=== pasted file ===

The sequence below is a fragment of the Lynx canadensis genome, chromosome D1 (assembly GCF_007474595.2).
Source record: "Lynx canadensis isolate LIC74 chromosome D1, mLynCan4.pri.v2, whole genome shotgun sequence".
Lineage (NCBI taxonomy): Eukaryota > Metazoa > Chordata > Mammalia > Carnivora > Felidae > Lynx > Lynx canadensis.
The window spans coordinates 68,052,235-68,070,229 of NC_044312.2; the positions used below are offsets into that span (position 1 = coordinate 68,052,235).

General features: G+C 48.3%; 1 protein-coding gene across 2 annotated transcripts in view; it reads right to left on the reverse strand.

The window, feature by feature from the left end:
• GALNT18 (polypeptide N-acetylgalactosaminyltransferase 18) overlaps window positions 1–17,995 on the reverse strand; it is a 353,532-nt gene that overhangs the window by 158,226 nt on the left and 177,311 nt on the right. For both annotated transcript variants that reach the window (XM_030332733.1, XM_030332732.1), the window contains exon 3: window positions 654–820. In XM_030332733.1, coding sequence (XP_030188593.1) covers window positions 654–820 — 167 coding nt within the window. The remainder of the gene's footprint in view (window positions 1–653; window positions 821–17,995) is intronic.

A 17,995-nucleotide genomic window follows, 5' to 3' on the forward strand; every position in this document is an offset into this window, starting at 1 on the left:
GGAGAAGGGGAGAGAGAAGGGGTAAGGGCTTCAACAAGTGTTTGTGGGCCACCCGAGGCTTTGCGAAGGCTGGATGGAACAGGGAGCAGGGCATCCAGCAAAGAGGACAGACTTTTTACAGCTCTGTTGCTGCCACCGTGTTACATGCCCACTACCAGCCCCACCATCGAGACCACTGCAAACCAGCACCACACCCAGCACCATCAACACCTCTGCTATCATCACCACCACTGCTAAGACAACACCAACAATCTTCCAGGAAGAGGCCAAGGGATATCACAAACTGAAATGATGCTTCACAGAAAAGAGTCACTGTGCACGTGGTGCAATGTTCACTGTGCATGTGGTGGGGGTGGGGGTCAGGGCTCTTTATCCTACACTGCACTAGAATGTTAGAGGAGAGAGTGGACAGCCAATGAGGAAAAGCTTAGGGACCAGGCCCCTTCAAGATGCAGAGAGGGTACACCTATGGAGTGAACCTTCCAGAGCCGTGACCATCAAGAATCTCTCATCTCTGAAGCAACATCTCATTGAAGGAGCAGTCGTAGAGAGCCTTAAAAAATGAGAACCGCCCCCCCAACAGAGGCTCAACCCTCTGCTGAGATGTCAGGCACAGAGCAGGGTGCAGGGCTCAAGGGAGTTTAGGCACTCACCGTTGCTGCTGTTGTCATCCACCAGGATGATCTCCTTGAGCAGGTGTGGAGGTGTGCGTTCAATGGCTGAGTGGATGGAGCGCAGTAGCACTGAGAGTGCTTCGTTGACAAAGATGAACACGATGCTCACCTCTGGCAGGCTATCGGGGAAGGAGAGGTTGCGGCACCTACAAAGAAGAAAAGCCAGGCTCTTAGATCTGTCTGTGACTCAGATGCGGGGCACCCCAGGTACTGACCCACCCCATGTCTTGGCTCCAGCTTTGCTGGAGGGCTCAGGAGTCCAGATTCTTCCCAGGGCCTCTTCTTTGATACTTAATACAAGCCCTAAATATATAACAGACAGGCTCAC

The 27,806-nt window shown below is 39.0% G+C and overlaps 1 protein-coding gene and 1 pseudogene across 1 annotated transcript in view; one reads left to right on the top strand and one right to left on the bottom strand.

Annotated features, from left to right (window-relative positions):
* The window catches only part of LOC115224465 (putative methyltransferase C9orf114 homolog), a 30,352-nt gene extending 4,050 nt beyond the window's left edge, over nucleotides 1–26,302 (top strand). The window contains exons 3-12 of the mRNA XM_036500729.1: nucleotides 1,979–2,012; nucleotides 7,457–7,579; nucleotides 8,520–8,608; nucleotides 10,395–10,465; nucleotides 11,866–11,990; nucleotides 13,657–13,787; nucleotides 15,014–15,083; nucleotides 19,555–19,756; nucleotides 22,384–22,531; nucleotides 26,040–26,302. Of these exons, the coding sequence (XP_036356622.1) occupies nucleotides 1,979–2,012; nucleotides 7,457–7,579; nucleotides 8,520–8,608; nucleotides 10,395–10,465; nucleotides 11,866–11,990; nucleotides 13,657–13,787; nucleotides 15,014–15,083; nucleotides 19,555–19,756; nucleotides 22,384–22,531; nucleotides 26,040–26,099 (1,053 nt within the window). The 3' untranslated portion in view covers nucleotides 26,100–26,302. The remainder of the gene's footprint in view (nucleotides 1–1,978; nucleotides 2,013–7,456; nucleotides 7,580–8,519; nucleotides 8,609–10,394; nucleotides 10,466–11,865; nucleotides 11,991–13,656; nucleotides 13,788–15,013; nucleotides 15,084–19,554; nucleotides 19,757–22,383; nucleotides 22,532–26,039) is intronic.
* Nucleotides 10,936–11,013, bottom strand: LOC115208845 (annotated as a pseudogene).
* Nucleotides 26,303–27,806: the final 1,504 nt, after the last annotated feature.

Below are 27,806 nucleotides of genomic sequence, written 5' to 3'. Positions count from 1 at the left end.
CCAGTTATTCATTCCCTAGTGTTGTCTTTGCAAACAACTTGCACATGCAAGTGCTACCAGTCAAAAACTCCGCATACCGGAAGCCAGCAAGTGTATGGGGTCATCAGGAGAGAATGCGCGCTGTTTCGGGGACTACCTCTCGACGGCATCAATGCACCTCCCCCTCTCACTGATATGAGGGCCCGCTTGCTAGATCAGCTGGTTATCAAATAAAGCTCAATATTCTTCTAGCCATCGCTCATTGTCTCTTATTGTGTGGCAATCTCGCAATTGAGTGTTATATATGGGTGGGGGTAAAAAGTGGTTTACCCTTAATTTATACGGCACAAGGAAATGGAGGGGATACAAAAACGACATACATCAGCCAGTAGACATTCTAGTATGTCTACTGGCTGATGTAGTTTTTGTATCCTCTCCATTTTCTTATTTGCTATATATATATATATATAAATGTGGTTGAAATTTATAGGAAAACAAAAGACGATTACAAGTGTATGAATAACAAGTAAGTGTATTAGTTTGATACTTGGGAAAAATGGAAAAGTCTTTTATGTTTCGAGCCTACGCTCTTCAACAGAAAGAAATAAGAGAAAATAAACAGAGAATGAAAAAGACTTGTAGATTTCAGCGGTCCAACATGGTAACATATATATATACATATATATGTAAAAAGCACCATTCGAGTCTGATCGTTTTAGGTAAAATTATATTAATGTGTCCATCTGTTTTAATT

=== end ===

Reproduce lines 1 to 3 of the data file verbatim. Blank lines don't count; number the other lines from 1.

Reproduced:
The sequence below is a fragment of the Lynx canadensis genome, chromosome D1 (assembly GCF_007474595.2).
Source record: "Lynx canadensis isolate LIC74 chromosome D1, mLynCan4.pri.v2, whole genome shotgun sequence".
Lineage (NCBI taxonomy): Eukaryota > Metazoa > Chordata > Mammalia > Carnivora > Felidae > Lynx > Lynx canadensis.